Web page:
Confronting the consequences of the Covid-19 pandemic in women of reproductive age. Alarm for an imminent oncologic epidemic

The Covid-19 pandemic caused an unforeseen burden to the Health Systems worldwide with about 220 million people infected and more than 4.5 million human lives lost by now, according to the official WHO announcements. Additionally, not to mention the victims in remote and underdeveloped countries, where the number of patients is almost impossible to be calculated. As a result, the medical attention has shifted towards facing the consequences of the acute infections by SARS-CoV2, and massive healthcare resources were diverted in delivery of direct lifesaving services of absolute priority, at the expense of SRH and other healthcare services that were not considered essential. In response, many hospitals transformed their function to better combat the pandemic, while simultaneously most routine activities were canceled or postponed. In this regard, some WHO programs established at the pre-Covid era towards achieving the UN’s Sustainable Development Goals were disrupted. Thus, 23 million children missed their scheduled routine vaccinations, consequently risking the reappearance of many eradicated diseases, such as poliomyelitis, meningitis, rubella, measles, mumps, etc.

In this respect, millions of women suffered unmet need of contraception, due to impeded access to contraceptive services and supply shortages, leading to unplanned pregnancies with potential obstetric complications and disastrous consequences of unsafe abortions [1]. Furthermore, many examinations established during the pre-Covid-19 era, towards cancer prevention in women were short-staffed due to staff deployments to front line health care services against the surging waves of Covid-19. In addition, many women were reluctant to follow the scheduled preventive measures for chronic diseases, due to the necessity to stay at home because of school, childcare, and business closures, as well as public transportation difficulties. Even more patients with suspected or existing premalignant lesions avoided to request the regular medical attention through required health facility visits considering the risk of Covid-19 contagion. An example of special interest to young women, is the postponement of the regular preventive examinations for gynaecologic cancers such as cytology smears (Pap tests) and human papillomavirus (HPV) tests for cervical cancer as well as mammograms for breast cancer, the two most common gynaecologic malignancies worldwide. It should be noted that the total number of the National Breast and Cervical Cancer Early Detection Program (NBCCEDP) funded breast and cervical cancer screening tests declined by 87% and 84% respectively during April of 2020 in the US compared to the previous 5-year average [2].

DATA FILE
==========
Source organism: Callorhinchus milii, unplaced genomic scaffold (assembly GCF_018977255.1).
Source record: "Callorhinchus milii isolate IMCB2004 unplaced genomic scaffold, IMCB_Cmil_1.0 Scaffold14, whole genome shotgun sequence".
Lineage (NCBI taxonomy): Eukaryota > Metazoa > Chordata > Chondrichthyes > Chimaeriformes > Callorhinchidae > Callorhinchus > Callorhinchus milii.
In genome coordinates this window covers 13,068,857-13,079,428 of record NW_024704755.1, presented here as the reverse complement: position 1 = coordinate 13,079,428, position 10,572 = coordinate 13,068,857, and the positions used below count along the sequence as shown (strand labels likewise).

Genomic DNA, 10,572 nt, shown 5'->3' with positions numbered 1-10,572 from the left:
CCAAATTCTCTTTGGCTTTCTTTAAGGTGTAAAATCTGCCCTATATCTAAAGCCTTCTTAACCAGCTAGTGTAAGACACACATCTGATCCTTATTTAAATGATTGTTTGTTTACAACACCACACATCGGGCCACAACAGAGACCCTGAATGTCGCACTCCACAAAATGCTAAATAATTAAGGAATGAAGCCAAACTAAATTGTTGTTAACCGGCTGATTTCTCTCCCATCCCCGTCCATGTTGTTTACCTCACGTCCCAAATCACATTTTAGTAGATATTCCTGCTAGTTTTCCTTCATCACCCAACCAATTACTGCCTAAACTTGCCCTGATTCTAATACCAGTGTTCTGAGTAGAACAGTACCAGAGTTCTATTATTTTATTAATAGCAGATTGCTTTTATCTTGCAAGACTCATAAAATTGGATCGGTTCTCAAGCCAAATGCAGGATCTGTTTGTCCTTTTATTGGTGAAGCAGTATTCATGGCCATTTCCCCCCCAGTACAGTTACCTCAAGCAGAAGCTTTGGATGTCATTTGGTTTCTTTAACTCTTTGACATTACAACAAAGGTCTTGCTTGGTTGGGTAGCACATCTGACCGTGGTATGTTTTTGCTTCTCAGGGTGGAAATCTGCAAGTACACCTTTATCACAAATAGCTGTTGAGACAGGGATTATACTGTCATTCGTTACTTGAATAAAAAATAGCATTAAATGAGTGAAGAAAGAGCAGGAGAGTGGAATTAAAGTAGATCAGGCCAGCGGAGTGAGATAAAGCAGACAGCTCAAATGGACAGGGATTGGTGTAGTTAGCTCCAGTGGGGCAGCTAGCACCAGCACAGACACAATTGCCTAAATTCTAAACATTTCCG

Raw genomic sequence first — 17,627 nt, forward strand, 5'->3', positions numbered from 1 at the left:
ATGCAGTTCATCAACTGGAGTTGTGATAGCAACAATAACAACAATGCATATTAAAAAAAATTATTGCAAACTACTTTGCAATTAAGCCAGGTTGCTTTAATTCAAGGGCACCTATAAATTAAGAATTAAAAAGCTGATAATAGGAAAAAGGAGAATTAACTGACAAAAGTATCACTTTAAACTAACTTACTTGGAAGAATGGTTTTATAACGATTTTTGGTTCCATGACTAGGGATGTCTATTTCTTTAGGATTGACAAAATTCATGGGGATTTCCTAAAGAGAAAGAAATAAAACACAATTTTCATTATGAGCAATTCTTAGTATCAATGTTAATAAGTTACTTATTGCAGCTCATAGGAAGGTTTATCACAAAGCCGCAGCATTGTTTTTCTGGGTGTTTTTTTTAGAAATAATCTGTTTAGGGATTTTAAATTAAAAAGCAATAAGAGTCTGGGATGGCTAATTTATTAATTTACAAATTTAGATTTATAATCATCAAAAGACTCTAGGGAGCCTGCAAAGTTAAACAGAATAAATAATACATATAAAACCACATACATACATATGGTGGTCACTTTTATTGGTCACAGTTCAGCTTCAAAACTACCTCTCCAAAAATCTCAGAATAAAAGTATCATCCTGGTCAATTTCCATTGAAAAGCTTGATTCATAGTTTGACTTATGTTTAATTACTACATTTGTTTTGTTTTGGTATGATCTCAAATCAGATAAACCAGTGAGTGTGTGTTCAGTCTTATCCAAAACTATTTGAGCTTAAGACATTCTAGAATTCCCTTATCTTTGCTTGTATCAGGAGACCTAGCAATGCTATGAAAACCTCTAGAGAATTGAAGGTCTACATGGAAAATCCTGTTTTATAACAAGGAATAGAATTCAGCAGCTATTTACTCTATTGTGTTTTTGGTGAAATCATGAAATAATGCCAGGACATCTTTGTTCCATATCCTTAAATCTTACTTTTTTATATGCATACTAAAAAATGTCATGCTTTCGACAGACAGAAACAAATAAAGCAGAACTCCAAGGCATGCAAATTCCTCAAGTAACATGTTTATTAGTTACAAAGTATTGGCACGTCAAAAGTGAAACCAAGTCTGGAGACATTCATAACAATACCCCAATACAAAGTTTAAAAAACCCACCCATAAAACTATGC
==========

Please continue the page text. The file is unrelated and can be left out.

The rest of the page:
Most medical organizations have established guidelines regarding cancer prevention. For example, the US Preventive Services Task Force (USPSTF) recommends that women aged 21–29 years should perform a cervical cytology examination every 3 years, while women aged 30 and over, should additionally receive primary high-risk HPV testing every 5 years ( USPSTF 2018) [3]. For breast cancer screening the USPSTF recommends that women of 40–49 years should receive mammograms biennially (USPSTF 2016) [4]. Lastly, women who are at a higher-than-average risk of cancer should receive the previously mentioned examinations more frequently. Thus, carriers of high penetration genes such as BRCA 1, BRCA 2, p53, PTEN, CDH1, CHEK2, PALB2, RAD5IC, BRIP1, ATM etc. should follow intensive screening programmes.

The delay in screening caused by the Covid-19 pandemic, may lead to the diagnosis and treatment of gynaecologic malignancies at a later stage of disease development, which may result to worse prognosis, which ultimately has both social and reproductive health consequences ie, the need for greater therapeutic interventions, such as more extended surgical operations (with negative impact on the female body image and psychology), more intense radiotherapy and chemotherapy with hazardous impact on the ovarian function (ie, hypoestrogenism, early menopause, decreased sexual desire and satisfaction with negative consequences at their relationship with partner etc.) Most interesting however, are the decreased fertility rates as well as the increased morbidity and mortality rates. In the US alone, the effects of Covid-19 on the delays of screening and treatment until recently, have been estimated to result in 10,000 additional deaths due to breast and colorectal cancers in the forseeable future [5]. Similar consequences are expected in Europe and all over the world. This equals to an imminent oncologic epidemic!